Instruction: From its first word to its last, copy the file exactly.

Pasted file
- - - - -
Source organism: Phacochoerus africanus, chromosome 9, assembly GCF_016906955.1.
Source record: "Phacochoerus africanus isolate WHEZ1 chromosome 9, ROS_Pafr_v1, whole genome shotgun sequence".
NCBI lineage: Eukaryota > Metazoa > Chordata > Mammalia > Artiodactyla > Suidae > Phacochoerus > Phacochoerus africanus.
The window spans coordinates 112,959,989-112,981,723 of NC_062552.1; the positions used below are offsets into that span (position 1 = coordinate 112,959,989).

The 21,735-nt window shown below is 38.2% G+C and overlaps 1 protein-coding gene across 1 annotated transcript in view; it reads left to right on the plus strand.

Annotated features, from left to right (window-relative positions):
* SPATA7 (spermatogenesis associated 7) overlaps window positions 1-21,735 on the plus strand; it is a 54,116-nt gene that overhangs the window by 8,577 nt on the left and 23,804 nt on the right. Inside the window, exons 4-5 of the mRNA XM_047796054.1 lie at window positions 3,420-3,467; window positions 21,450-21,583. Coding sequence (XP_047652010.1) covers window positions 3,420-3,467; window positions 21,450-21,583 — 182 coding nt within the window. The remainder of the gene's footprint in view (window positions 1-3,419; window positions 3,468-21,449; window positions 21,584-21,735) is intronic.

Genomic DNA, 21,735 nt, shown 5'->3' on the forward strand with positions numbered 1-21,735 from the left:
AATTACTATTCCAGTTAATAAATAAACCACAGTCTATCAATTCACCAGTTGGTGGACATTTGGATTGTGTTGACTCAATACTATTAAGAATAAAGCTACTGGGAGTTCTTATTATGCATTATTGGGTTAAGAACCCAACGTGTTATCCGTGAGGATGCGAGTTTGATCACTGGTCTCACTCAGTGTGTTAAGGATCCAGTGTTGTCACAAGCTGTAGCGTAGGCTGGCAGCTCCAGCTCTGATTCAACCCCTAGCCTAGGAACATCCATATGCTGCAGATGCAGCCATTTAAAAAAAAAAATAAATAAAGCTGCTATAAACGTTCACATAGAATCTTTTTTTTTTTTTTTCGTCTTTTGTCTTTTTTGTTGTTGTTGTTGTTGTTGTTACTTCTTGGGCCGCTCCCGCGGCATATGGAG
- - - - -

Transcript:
Source organism: Phacochoerus africanus, chromosome 9, assembly GCF_016906955.1.
Source record: "Phacochoerus africanus isolate WHEZ1 chromosome 9, ROS_Pafr_v1, whole genome shotgun sequence".
NCBI lineage: Eukaryota > Metazoa > Chordata > Mammalia > Artiodactyla > Suidae > Phacochoerus > Phacochoerus africanus.
The window spans coordinates 112,959,989-112,981,723 of NC_062552.1; the positions used below are offsets into that span (position 1 = coordinate 112,959,989).

The 21,735-nt window shown below is 38.2% G+C and overlaps 1 protein-coding gene across 1 annotated transcript in view; it reads left to right on the plus strand.

Annotated features, from left to right (window-relative positions):
* SPATA7 (spermatogenesis associated 7) overlaps window positions 1-21,735 on the plus strand; it is a 54,116-nt gene that overhangs the window by 8,577 nt on the left and 23,804 nt on the right. Inside the window, exons 4-5 of the mRNA XM_047796054.1 lie at window positions 3,420-3,467; window positions 21,450-21,583. Coding sequence (XP_047652010.1) covers window positions 3,420-3,467; window positions 21,450-21,583 — 182 coding nt within the window. The remainder of the gene's footprint in view (window positions 1-3,419; window positions 3,468-21,449; window positions 21,584-21,735) is intronic.

Genomic DNA, 21,735 nt, shown 5'->3' on the forward strand with positions numbered 1-21,735 from the left:
AATTACTATTCCAGTTAATAAATAAACCACAGTCTATCAATTCACCAGTTGGTGGACATTTGGATTGTGTTGACTCAATACTATTAAGAATAAAGCTACTGGGAGTTCTTATTATGCATTATTGGGTTAAGAACCCAACGTGTTATCCGTGAGGATGCGAGTTTGATCACTGGTCTCACTCAGTGTGTTAAGGATCCAGTGTTGTCACAAGCTGTAGCGTAGGCTGGCAGCTCCAGCTCTGATTCAACCCCTAGCCTAGGAACATCCATATGCTGCAGATGCAGCCATTTAAAAAAAAAAATAAATAAAGCTGCTATAAACGTTCACATAGAATCTTTTTTTTTTTTTTTCGTCTTTTGTCTTTTTTGTTGTTGTTGTTGTTGTTGTTACTTCTTGGGCCGCTCCCGCGGCATATGGAG